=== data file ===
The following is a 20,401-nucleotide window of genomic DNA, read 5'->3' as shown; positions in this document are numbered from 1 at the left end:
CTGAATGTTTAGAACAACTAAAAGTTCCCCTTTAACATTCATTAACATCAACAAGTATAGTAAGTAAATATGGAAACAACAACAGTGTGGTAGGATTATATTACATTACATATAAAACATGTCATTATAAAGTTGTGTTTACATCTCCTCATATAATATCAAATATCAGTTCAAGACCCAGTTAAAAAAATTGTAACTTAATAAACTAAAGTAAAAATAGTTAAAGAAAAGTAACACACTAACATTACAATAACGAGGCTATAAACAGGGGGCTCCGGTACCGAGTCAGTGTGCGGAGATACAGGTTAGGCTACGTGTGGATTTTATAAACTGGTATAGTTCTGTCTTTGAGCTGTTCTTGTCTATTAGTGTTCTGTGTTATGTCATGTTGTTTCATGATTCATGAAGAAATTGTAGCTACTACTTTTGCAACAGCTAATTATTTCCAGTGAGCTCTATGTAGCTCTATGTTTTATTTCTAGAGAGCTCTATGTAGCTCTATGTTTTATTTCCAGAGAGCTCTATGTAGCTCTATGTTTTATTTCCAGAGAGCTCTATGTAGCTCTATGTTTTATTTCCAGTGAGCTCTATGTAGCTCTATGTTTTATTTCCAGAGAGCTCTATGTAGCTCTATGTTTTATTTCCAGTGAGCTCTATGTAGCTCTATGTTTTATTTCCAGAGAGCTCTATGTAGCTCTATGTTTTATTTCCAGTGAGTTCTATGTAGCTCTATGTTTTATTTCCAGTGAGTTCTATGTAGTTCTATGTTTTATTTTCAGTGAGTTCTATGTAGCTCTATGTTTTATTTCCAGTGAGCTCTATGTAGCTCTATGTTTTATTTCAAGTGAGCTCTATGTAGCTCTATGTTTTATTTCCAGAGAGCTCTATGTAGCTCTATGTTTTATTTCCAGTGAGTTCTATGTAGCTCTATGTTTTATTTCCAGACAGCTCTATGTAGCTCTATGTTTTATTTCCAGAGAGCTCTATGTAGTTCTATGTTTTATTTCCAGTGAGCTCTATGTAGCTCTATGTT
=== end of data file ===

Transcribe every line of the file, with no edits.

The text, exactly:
The following is a 20,401-nucleotide window of genomic DNA, read 5'->3' as shown; positions in this document are numbered from 1 at the left end:
CTGAATGTTTAGAACAACTAAAAGTTCCCCTTTAACATTCATTAACATCAACAAGTATAGTAAGTAAATATGGAAACAACAACAGTGTGGTAGGATTATATTACATTACATATAAAACATGTCATTATAAAGTTGTGTTTACATCTCCTCATATAATATCAAATATCAGTTCAAGACCCAGTTAAAAAAATTGTAACTTAATAAACTAAAGTAAAAATAGTTAAAGAAAAGTAACACACTAACATTACAATAACGAGGCTATAAACAGGGGGCTCCGGTACCGAGTCAGTGTGCGGAGATACAGGTTAGGCTACGTGTGGATTTTATAAACTGGTATAGTTCTGTCTTTGAGCTGTTCTTGTCTATTAGTGTTCTGTGTTATGTCATGTTGTTTCATGATTCATGAAGAAATTGTAGCTACTACTTTTGCAACAGCTAATTATTTCCAGTGAGCTCTATGTAGCTCTATGTTTTATTTCTAGAGAGCTCTATGTAGCTCTATGTTTTATTTCCAGAGAGCTCTATGTAGCTCTATGTTTTATTTCCAGAGAGCTCTATGTAGCTCTATGTTTTATTTCCAGTGAGCTCTATGTAGCTCTATGTTTTATTTCCAGAGAGCTCTATGTAGCTCTATGTTTTATTTCCAGTGAGCTCTATGTAGCTCTATGTTTTATTTCCAGAGAGCTCTATGTAGCTCTATGTTTTATTTCCAGTGAGTTCTATGTAGCTCTATGTTTTATTTCCAGTGAGTTCTATGTAGTTCTATGTTTTATTTTCAGTGAGTTCTATGTAGCTCTATGTTTTATTTCCAGTGAGCTCTATGTAGCTCTATGTTTTATTTCAAGTGAGCTCTATGTAGCTCTATGTTTTATTTCCAGAGAGCTCTATGTAGCTCTATGTTTTATTTCCAGTGAGTTCTATGTAGCTCTATGTTTTATTTCCAGACAGCTCTATGTAGCTCTATGTTTTATTTCCAGAGAGCTCTATGTAGTTCTATGTTTTATTTCCAGTGAGCTCTATGTAGCTCTATGTT